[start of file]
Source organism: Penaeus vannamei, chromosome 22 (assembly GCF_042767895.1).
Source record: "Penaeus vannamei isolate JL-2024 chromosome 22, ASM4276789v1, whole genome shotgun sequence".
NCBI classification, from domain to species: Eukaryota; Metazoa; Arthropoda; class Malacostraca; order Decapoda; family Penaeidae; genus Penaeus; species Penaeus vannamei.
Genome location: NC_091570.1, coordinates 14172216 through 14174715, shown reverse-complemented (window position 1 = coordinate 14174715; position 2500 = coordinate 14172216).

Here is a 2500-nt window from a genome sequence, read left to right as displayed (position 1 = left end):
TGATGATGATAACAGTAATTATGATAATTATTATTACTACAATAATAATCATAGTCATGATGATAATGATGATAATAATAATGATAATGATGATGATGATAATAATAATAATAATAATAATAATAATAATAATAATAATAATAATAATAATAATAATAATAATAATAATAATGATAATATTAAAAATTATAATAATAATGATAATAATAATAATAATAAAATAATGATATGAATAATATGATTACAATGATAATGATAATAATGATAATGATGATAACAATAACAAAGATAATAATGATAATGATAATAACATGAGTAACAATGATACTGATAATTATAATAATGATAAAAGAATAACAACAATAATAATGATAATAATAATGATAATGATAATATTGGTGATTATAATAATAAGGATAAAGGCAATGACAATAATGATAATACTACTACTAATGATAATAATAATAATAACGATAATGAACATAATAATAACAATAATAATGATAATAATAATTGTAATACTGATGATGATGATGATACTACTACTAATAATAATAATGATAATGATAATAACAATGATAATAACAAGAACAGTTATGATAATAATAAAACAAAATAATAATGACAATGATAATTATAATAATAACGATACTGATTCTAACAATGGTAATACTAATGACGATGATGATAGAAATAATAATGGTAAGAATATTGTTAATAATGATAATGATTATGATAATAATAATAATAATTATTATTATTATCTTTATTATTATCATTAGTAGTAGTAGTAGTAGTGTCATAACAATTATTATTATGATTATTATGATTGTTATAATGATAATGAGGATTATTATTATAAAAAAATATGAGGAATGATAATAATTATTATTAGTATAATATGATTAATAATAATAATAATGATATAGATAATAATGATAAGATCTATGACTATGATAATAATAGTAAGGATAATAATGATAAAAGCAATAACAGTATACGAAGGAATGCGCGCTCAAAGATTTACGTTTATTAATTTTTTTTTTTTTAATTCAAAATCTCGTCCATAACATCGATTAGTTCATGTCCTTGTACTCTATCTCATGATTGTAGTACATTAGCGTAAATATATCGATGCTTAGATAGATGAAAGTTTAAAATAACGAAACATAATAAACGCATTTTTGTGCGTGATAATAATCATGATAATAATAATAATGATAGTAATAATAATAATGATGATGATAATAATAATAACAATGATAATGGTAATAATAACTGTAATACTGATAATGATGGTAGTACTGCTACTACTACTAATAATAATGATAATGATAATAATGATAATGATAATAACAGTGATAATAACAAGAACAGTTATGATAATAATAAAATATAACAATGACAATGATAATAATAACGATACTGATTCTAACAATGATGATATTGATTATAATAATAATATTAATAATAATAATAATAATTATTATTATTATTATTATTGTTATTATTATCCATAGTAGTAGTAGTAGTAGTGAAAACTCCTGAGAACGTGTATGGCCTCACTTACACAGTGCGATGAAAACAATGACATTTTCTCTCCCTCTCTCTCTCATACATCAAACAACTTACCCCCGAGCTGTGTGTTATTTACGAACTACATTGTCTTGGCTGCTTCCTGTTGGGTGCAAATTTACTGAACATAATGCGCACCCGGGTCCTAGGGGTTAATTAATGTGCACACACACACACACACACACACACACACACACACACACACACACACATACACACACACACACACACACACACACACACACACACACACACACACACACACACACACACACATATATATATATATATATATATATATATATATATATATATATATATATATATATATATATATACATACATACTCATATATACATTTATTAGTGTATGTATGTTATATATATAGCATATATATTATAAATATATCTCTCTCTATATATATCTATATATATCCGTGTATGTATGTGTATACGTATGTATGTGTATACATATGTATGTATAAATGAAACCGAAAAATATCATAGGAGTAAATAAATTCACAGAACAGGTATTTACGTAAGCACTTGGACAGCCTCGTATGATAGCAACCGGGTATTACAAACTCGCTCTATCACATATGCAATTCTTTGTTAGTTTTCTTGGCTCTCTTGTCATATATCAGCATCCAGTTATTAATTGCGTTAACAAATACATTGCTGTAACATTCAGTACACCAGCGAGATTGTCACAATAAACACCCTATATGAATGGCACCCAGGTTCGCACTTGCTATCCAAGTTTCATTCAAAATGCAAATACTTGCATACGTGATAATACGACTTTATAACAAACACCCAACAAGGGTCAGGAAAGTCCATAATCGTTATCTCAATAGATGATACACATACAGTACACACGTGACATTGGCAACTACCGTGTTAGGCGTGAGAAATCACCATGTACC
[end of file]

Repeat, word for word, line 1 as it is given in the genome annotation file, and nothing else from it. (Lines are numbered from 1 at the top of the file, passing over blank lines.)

Source organism: Penaeus vannamei, chromosome 22 (assembly GCF_042767895.1).